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Precision Medicine DTP - Comprehensive study of miRNAs biogenesis in human cancer


Project Description

Background

MicroRNAs (miRNAs) are short non-coding RNAs ~22 nt in length that function as important regulators of gene expression1. MiRNAs have been found to be involved in virtually every cellular process and are essential in development, differentiation and homeostasis. Dysregulation of miRNA levels is a hallmark of many human diseases including cancer2, neurodegenerative diseases, metabolic diseases and cardiovascular diseases. Importantly, miRNAs are emerging as promising targets for precision medicine that will enable more accurate diagnosis and provide new therapeutics, tailored for specific diseases and individual patients.

miRNA genes are transcribed in the nucleus by RNA polymerase II, with the long primary transcript, termed pri-miRNA, harboring a hairpin structure, which comprises the miRNA sequence. Pri-miRNA molecules undergo nuclear and cytoplasmic processing events, carried out by the endoribonucleases, DROSHA and DICER, respectively, to produce mature miRNAs that are loaded onto the RISC (RNA-induced silencing complex) to exert their biological function.

miRNAs biogenesis is regulated post-transcriptionally by RNA-binding proteins that bind to the miRNA precursors3 but very little is known about the regulation of miRNA biogenesis at a global scale in cancer patients. Recently, we have identified a new RNA-binding protein Hydroxyacyl-CoA Dehydrogenase Trifunctional Multienzyme Complex Subunit Beta (HADHB) that controls the production of miRNA-3294. HADHB is a protein that catalyzes the last steps of beta-oxidation of long chain fatty acids and its high levels are associated with favorable survival rates in renal cancer. Many studies have shown that aberrant miRNAs levels or fatty acids metabolism correlate with malignant phenotypes, including cancerogenesis. However, the precise mechanism explaining how HADHB regulates miRNA biogenesis and fatty acid metabolism in cancer remains unknown. By using integrative approaches in transcriptomics and molecular biology, this project aims to expand our knowledge about the regulation of miRNA production and cellular metabolism, which are essential to understand and treat human diseases that arise from deregulated gene expression.

Aims

This PhD project aims to decipher the mechanisms of miRNA deregulation in cancer.

Our specific questions are:

1. Which cellular processes contribute to deregulation of miRNA levels in cancer patients?

2. Which proteins regulate the production of miRNAs in cancer cells?

3. What is the role of HADHB in cancer and in global regulation of miRNA biogenesis?

Training outcomes

During this project, the PhD student will undergo comprehensive training in population health, computational biology, bioinformatics and genomics by analyzing large datasets of RNAseq and small RNAseq samples from cancer patients obtained through TCGA and Scottish and Swedish sources and investigating HADHB knock out and overexpression phenotypes on the transcriptome and proteome levels. The student will thereby contribute to our understanding of gene regulation in cancer. Under supervision, the student gains a deep understanding of research in cancer and miRNA biology and conducts cutting-edge molecular and genomic approaches. Using interdisciplinary approaches will equip the student with paramount knowledge and a competitive skillset.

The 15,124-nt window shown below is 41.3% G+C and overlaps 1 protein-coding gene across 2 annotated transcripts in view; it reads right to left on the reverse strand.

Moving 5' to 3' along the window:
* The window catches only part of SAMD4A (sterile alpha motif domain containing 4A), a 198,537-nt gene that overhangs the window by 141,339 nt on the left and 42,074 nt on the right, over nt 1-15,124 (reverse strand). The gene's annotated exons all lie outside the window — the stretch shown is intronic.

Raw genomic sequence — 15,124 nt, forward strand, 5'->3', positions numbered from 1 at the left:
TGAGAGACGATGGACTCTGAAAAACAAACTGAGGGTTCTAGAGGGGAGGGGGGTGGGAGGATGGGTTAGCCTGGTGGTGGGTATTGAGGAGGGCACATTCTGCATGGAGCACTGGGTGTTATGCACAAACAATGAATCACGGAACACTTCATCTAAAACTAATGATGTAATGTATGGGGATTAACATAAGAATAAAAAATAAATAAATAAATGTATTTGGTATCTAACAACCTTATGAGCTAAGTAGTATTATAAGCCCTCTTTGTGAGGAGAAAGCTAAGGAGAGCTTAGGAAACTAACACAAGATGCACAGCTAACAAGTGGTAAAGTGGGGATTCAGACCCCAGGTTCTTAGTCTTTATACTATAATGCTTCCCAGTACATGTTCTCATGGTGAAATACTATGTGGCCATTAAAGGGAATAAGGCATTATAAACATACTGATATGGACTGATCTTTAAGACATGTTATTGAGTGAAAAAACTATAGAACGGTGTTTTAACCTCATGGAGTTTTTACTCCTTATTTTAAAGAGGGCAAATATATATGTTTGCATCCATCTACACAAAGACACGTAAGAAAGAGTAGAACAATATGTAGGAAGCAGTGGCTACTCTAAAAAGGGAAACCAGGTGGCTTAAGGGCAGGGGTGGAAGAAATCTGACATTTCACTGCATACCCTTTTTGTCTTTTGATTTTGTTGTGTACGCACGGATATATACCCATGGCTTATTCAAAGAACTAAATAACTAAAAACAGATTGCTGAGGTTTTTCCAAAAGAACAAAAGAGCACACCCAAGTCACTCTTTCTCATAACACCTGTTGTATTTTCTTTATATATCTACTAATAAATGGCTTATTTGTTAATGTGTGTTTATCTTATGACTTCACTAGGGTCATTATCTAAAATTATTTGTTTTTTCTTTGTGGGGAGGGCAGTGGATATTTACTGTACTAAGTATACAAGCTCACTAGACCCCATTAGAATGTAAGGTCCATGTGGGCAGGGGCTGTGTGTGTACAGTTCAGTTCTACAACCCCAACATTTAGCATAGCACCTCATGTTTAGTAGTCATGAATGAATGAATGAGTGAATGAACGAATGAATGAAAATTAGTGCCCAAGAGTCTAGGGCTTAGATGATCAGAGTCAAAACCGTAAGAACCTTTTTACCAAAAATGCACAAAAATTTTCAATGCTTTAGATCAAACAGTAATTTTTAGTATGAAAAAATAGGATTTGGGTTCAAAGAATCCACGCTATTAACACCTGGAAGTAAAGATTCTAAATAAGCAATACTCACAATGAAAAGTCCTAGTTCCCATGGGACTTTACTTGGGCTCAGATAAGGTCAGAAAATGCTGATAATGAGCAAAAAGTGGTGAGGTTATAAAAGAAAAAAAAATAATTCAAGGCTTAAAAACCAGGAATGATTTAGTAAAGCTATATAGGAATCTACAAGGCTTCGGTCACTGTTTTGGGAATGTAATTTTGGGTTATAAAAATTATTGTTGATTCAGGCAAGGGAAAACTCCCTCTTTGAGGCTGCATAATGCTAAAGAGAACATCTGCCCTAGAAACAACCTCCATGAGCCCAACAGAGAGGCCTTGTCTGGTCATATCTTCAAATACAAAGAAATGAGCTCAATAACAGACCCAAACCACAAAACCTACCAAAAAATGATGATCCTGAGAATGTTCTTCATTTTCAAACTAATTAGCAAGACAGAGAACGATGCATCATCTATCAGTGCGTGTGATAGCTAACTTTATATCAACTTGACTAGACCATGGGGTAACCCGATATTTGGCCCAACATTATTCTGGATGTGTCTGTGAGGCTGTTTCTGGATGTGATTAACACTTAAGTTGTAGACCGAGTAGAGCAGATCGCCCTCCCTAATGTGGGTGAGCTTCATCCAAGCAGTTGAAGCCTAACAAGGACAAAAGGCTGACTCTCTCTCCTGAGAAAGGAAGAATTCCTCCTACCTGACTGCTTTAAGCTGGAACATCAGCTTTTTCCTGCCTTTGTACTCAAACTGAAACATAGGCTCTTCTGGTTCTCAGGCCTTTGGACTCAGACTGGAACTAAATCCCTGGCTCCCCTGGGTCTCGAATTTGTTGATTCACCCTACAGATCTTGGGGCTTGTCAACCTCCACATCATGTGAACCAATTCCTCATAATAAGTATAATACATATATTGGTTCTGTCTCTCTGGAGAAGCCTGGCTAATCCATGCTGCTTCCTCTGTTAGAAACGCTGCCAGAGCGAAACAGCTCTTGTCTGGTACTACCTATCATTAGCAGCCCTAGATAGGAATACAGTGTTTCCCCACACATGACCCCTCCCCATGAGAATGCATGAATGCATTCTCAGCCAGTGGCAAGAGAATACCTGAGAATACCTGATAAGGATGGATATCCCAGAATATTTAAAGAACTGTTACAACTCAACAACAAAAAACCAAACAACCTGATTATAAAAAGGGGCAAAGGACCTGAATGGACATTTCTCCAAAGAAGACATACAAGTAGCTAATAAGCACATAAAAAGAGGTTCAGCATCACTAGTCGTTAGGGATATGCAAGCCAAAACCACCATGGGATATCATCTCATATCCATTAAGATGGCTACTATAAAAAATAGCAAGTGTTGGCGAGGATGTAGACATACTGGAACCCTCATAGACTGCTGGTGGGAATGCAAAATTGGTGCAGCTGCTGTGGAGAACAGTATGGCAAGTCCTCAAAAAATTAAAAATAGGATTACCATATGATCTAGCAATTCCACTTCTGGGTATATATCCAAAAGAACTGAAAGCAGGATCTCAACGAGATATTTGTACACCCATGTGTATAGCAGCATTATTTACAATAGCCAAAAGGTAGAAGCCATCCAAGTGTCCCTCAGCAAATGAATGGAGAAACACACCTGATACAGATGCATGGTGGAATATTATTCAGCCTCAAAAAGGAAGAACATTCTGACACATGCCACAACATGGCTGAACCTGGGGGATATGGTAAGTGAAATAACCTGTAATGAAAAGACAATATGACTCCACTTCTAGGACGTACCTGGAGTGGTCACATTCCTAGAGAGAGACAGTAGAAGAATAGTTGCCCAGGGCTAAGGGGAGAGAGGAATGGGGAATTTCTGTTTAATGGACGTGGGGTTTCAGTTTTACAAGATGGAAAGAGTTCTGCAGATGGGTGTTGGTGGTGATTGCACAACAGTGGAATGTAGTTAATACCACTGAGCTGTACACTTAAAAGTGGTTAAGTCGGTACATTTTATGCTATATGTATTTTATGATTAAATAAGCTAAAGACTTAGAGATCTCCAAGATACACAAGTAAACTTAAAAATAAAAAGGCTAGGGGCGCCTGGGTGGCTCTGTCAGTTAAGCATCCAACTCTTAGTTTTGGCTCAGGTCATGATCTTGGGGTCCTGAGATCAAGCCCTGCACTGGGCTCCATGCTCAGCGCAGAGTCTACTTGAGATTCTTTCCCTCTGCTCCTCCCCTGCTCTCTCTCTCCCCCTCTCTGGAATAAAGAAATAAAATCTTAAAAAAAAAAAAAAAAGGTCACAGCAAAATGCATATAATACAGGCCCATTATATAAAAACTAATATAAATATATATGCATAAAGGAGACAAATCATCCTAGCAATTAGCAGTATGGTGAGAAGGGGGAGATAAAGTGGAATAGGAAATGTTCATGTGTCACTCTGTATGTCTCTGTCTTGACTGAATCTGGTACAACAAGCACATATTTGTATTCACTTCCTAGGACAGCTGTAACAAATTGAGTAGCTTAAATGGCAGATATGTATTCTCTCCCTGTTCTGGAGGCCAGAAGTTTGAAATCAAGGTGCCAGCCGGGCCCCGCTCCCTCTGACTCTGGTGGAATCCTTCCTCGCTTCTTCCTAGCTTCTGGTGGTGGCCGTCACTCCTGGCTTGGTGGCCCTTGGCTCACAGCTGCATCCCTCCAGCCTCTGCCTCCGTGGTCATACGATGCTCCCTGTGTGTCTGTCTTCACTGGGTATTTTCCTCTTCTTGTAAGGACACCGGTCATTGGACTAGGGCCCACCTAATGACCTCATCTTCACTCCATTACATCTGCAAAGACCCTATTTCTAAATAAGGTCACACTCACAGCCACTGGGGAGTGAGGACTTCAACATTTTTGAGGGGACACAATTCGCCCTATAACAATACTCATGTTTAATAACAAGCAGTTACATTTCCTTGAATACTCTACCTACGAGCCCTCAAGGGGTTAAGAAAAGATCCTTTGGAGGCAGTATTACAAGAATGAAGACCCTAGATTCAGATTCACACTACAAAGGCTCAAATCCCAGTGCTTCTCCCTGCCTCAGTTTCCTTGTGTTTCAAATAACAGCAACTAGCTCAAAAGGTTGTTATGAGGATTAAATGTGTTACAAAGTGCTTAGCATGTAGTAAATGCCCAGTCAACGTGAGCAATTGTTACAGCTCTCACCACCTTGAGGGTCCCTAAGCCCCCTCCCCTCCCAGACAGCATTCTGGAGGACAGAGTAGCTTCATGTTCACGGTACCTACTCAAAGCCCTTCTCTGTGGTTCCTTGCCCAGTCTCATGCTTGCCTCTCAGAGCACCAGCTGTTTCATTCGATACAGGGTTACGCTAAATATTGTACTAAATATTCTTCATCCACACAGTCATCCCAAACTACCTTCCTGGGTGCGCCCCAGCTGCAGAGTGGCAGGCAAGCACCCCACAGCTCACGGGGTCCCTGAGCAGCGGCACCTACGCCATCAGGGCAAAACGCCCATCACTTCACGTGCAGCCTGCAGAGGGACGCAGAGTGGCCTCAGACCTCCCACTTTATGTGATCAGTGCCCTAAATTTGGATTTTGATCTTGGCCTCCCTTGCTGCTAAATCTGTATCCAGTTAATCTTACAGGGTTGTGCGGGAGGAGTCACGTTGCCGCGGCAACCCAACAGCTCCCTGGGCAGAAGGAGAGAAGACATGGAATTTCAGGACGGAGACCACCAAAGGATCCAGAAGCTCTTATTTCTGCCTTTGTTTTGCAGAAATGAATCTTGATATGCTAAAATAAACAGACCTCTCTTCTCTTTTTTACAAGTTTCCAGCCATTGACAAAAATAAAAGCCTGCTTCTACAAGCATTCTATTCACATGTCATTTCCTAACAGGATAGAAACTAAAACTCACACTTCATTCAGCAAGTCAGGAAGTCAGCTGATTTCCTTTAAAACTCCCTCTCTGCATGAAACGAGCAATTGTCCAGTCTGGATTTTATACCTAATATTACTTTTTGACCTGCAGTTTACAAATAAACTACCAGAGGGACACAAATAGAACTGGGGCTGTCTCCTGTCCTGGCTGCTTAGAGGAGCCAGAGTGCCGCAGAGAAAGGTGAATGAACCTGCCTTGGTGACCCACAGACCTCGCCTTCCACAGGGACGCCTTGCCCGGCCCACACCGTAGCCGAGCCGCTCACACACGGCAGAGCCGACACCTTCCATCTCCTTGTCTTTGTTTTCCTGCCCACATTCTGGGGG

This MRC programme is joint between the Universities of Edinburgh and Glasgow. You will be registered at the host institution of the primary supervisor detailed in your project selection.

All applications should be made via the University of Edinburgh, irrespective of project location. For those applying to a University of Glasgow project, your application along with any supporting documents will be shared with University of Glasgow.

http://www.ed.ac.uk/studying/postgraduate/degrees/index.php?r=site/view&id=919

Please note, you must apply to one of the projects and you must contact the primary supervisor prior to making your application. Additional information on the application process is available from the link above.

For more information about Precision Medicine visit:
http://www.ed.ac.uk/usher/precision-medicine

Funding Notes

Start: September 2020

Qualifications criteria: Applicants applying for a MRC DTP in Precision Medicine studentship must have obtained, or will soon obtain, a first or upper-second class UK honours degree or equivalent non-UK qualification, in an appropriate science/technology area.
Residence criteria: The MRC DTP in Precision Medicine grant provides tuition fees and stipend of at least £15,009 (RCUK rate 2019/20) for UK and EU nationals that meet all required eligibility criteria.

Full eligibility details are available: View Website

Enquiries regarding programme:

References

1. Krol, J., Loedige, I. & Filipowicz, W. The widespread regulation of microRNA biogenesis, function and decay. Nat Rev Genet 11, 597-610 (2010).

2. Lin, S. & Gregory, R.I. MicroRNA biogenesis pathways in cancer. Nat Rev Cancer 15, 321-33 (2015).

3. Michlewski, G. & Caceres, J.F. Post-transcriptional control of miRNA biogenesis. Rna 25, 1-16 (2019).

4. Downie Ruiz Velasco, A. et al. Posttranscriptional Regulation of 14q32 MicroRNAs by the CIRBP and HADHB during Vascular Regeneration after Ischemia. Mol Ther Nucleic Acids 14, 329-338 (2018).

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